RABBIS AND SYNAGOGUES SHOULD STICK TO THEIR STRENGTHS, by By Martin Lockshin
As we are preparing for this year's High Holidays here is something for us to think about:
Alongside inclusivity, many synagogues emphasize other popular liberal causes. But Wertheimer notes that this takes them away from their traditional roles. To justify the switch, he says religious leaders “invented a new commandment during the 1980s – the injunction to engage in tikun olam, the repair of the world.”
Rabbis often avoid telling their congregants that Judaism demands anything specifically Jewish of them. Wertheimer relates the telling story of a rabbi who, on Rosh Hashanah, “invited congregants to speak before each shofar blast about what they intend to do over the coming year about three issues the rabbi felt ought to be uppermost when entering the new year – gun violence, gay rights and human trafficking. The latter topic proved so unsettling to young people in the sanctuary that the rabbi publicly apologized for having created an ‘unsafe space for children’ by raising the topic of contemporary slavery.”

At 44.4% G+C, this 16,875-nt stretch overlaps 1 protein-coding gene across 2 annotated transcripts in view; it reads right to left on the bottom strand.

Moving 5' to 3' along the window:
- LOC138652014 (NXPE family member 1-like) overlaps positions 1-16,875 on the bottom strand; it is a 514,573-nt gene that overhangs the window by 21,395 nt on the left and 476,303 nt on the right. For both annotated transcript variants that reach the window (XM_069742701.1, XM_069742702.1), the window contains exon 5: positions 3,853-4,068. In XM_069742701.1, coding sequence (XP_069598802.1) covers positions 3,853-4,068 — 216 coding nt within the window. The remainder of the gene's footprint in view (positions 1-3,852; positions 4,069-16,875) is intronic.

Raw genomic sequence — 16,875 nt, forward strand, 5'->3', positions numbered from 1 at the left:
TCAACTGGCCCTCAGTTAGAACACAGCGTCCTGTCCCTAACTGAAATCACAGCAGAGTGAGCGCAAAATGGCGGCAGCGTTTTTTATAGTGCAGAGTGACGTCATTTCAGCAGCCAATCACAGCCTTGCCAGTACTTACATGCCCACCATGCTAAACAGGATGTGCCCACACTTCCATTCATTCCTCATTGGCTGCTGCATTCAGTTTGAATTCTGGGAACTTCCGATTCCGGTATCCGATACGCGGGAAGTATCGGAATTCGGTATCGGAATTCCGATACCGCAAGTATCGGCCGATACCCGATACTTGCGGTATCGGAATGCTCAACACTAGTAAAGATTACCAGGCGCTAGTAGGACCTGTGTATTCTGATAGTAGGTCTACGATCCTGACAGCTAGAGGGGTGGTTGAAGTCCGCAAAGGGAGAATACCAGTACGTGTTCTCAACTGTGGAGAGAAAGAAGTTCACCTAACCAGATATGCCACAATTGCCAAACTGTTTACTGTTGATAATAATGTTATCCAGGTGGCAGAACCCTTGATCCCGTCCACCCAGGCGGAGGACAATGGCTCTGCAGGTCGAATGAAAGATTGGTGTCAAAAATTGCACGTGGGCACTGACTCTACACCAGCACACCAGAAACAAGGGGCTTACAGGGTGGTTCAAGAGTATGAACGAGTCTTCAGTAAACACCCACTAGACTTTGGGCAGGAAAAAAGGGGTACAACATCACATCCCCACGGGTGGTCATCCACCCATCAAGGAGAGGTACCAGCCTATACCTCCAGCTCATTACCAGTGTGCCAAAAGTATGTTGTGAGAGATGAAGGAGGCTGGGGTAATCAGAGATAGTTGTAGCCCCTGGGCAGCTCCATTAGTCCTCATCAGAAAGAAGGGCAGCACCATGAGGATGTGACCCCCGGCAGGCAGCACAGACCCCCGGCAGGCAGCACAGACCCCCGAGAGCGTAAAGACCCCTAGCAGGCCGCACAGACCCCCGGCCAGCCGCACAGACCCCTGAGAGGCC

Can we increase Jewish participation in Judaism by making Judaism less Jewish? It seems like that's what some rabbis and congregations are trying to do. Historically, that's been a losing strategy.